I got called out about insinuating in an earlier post that Romney would institute an ultrapatriarchal dystopia should he become POTUS. Listing my justifications for this hyperbole, I came to the realization that, while he is famously anti-abortion and anti-teh-gay[1], I wasn't able to name his stances on the big political-scientific issues. So let's do a little research, shall we?

Generally, I get the impression that he doesn't really give a shit about any of this stuff and is willing to say whatever his machine thinks the base - that magical 27 percent - wants to hear, with each position given the little "but we don't know for sure!" wink meant to mollify more moderate conservatives cough cough. But I did find at least one surprise here.

Global Warming: As his governorship started to morph into a presidential run, he publically mumbled that maybe there wasn't any global warming, and later backed the state out of environmental responsibilities. Now his campaign issues press releases talking about "the radical environmental ideas of the liberal left ".

Stem cells: Oh, I remember this now. He's been openly anti-stem-cell-research for years, telling researchers in his own state to stuff it. He hasn't changed his mind in current press releases, where he speaks of how, after he thought about it for a while, it became clear to him that stem cell research is a dead end, and nevermind what some ethically challenged eggheads up in their towers think.

Evolution: In a recent interview, Romney said he found it reasonable to believe that God set evolution in motion - a common position for non-backwards religious folks to take, and one I don't have much of a problem with. This surprises me, because it's not the obvious cynical "Teach the Controversy!" play to the jesus-base. Keep your eye on this one; it's a clear outlier and I bet it changes.

This all just confirms for me that Romney's down in the "I'd vote for a random number generator over this guy" category, much like our current president. I don't know if the lack of a bumbling-manchild vibe makes him more or less likable than GWB. But really, it doesn't matter.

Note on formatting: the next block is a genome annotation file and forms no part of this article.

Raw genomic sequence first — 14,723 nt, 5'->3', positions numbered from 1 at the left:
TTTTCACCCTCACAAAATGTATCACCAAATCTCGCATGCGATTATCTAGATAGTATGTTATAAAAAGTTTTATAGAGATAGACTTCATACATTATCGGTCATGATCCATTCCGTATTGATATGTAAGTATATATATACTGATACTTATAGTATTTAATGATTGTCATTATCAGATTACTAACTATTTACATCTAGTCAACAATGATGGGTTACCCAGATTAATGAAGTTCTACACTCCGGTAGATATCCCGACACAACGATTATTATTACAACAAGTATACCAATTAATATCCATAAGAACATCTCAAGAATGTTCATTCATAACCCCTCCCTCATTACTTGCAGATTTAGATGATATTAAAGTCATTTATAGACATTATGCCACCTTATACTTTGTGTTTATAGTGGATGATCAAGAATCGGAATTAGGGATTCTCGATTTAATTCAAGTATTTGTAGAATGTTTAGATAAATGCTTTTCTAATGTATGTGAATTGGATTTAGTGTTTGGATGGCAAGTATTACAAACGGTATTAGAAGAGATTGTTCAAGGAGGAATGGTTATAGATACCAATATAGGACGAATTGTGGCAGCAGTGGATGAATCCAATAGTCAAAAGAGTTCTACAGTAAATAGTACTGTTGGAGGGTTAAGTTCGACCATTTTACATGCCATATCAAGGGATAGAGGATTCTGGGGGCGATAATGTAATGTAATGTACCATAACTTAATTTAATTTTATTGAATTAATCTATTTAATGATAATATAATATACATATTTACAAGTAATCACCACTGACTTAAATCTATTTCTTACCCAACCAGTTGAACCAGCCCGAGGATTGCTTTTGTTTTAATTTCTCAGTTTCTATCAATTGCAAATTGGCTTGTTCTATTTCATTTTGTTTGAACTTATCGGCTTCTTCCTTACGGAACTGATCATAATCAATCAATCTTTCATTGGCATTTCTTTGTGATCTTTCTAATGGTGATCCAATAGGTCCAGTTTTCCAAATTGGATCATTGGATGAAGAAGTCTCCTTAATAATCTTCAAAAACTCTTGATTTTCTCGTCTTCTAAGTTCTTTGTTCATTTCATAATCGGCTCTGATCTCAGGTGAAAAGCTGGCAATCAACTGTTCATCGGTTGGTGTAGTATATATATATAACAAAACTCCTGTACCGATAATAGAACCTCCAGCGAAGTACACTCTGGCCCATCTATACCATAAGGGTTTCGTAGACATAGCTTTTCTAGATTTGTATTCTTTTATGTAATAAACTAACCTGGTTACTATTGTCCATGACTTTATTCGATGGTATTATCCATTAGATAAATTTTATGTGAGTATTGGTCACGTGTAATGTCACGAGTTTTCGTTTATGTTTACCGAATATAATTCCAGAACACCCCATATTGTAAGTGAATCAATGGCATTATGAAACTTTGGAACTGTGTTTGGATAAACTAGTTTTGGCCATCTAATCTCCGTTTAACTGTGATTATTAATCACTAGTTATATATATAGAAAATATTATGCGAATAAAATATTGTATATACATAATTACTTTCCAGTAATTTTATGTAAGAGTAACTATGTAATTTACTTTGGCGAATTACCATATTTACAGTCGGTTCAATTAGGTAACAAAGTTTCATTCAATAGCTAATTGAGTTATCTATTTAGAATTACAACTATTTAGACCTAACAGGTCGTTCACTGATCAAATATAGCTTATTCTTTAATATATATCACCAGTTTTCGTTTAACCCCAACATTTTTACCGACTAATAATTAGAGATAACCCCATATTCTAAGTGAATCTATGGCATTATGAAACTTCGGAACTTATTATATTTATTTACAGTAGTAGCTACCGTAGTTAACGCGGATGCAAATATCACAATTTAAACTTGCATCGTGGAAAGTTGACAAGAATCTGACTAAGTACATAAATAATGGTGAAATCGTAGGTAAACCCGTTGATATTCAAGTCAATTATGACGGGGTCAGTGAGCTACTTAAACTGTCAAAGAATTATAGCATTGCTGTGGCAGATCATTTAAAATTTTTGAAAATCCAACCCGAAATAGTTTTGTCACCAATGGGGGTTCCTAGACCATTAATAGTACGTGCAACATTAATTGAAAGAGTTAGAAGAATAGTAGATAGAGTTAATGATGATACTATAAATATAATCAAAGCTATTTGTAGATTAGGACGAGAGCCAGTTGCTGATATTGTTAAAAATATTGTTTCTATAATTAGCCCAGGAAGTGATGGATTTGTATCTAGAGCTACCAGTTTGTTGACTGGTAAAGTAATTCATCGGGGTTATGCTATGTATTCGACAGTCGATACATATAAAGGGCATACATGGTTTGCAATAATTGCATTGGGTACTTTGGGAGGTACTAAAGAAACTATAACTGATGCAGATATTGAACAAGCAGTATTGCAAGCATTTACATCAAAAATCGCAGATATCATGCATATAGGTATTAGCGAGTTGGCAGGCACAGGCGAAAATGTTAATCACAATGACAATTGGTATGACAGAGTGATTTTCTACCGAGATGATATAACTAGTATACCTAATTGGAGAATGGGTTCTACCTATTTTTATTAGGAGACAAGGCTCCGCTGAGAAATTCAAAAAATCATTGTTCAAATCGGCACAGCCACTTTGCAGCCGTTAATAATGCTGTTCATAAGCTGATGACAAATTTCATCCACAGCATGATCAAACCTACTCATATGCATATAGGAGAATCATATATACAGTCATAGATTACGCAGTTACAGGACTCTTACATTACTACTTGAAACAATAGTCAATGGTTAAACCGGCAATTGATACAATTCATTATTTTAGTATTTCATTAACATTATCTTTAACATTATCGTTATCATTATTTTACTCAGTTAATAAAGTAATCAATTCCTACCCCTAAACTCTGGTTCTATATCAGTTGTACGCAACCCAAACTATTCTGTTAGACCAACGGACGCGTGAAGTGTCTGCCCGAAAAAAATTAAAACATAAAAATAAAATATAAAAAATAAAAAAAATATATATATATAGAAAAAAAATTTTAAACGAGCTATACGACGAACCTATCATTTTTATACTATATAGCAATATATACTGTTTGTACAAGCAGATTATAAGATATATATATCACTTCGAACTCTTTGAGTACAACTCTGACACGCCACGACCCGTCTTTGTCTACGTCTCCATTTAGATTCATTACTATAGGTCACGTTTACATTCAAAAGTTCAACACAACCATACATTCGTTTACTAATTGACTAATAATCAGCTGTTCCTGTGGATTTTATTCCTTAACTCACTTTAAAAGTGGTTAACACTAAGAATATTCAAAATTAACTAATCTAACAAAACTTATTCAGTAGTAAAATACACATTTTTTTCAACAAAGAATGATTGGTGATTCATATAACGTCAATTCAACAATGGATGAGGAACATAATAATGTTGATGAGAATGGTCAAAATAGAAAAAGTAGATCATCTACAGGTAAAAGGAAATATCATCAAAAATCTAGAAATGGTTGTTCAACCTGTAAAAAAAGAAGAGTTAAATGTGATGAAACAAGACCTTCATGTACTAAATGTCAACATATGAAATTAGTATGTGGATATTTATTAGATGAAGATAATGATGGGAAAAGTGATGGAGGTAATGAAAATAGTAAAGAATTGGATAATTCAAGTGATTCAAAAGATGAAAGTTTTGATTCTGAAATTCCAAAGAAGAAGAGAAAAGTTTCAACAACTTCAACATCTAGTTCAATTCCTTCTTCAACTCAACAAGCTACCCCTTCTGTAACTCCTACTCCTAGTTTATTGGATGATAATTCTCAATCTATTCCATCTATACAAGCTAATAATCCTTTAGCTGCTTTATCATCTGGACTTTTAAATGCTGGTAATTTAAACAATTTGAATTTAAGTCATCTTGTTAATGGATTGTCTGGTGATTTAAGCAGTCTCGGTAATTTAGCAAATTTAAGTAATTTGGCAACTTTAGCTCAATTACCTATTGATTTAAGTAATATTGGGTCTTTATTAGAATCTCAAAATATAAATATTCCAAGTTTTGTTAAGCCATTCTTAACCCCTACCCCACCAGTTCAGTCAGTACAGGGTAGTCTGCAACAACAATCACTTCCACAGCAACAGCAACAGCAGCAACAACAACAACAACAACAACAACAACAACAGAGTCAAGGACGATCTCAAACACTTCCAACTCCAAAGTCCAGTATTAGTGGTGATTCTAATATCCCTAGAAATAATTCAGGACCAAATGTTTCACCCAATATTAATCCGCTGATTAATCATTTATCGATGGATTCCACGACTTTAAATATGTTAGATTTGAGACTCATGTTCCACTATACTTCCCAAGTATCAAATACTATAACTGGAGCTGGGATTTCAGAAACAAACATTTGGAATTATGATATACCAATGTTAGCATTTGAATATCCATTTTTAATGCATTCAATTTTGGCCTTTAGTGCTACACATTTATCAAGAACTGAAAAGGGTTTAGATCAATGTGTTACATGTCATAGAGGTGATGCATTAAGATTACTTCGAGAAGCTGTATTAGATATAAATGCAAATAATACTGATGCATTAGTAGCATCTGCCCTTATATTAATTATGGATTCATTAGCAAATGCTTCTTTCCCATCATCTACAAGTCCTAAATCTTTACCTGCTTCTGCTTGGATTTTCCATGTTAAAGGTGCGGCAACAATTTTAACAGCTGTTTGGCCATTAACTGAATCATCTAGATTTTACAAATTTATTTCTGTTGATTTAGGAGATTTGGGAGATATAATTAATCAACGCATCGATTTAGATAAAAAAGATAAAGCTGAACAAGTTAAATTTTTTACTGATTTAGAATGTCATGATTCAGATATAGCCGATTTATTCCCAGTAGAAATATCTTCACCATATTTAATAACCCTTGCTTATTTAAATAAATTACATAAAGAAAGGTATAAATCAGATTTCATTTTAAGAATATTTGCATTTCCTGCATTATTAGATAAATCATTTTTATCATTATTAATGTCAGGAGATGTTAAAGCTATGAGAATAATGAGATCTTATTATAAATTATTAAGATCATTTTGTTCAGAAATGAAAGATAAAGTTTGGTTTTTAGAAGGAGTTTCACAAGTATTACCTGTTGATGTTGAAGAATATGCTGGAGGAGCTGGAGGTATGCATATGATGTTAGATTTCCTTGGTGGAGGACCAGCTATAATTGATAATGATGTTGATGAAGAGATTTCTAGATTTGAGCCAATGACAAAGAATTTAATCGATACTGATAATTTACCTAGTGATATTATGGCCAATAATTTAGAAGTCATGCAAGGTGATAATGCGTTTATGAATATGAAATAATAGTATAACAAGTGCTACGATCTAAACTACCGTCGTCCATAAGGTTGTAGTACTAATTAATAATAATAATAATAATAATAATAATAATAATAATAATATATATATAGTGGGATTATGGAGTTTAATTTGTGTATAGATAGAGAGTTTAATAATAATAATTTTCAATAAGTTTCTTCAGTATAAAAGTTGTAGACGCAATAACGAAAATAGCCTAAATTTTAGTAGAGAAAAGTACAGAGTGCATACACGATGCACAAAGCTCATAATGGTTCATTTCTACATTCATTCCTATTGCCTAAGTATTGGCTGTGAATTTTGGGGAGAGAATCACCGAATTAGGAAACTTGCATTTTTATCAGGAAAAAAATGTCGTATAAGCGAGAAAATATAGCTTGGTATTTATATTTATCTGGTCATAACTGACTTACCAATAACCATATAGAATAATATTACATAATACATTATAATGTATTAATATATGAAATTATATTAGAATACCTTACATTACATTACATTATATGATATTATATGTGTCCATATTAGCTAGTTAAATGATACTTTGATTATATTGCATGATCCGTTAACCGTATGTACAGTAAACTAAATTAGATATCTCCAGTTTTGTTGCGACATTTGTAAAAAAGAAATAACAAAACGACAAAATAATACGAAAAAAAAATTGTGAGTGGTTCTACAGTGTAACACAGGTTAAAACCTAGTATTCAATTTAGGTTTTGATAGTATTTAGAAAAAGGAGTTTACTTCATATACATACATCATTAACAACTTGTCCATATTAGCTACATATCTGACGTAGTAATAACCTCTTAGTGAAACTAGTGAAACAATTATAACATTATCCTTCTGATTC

[1] Yes yes, lol flip-flop. Listen, that's allowed. In 2004 I spit acid at those who mocked Kerry for changing his mind on positions ever, and I reserve the same treatment for those who challenge Romney on the same grounds. You get some spit in both eyes if you defended Kerry then and attack Romney now on this non-issue. There are so many more valid targets than this, folks.
prog: (tiles)
Don Herbert, TV's Mr. Wizard, has passed away. LA Times obit, with photo gallery.

I mist up a little, not of sadness but of good memories from my childhood. I watched him on Nickelodeon in the mid 1980s, and his show was a bright spot during a very patchy time. He didn't make me into a scientist, but he did help wedge me onto a trajectory of permanent curiosity, which has turned me into whatever the hell I am today. I like to think he had the same effect on many other kids, too. Cheers, Don.

Pass the salt

Thursday, 3 May 2007 13:08
From [livejournal.com profile] rserocki: Biologists are making progress in isolating why calorie restriction extends animals' lifespans. This is encouraging news.

I thank the CR community for helping to keep life extension in the headlines, making news like this more visible, but their implementation is not one for most people. (Understatement.) My interest in CR stops at being mindful to avoid eating when I'm not actually hungry - which is good, but it isn't even scratching the surface of what its real practitioners do. (Which is, basically, to avoid eating when they are actually hungry.) I admire and support their commitment, and I am sure they're right about all the side benefits of their koo-koo diet (such as out-of-whack hormone generation giving them a feeling of continual elation), but still I think I'll hold out for the pill version.
Righto, I'm starting to see why all my friends were getting tweaked by season 2 of the new Who.

Look, if you want to imagine that the future of humanity 5 billion years from now looks like it's maybe only 500 years from now, fine. If you want to conjecture that aging and death is intrinsic to humans and literally incurable, okie dokie. I may grumble at your conclusions but I accept that you may wish to simplify and streamline things in order to write popcorn SF (and produce it within a reasonable TV budget).

But don't say that it's impossible to orbit a black hole, when in truth that notion is no more preposterous than orbiting an ordinary star. They're both just gravity wells, man. Just stay out of the Swartzchild radius and you're fine. A black hole is actually not some sort of capricious space monster that arbitrarily pulls in and gobbles up matter from an indefinite distance away. Seriously, you could have replaced it with an Classic Trek-style Giant Space Amoeba or whatever and the whole thing would have been far more reasonable.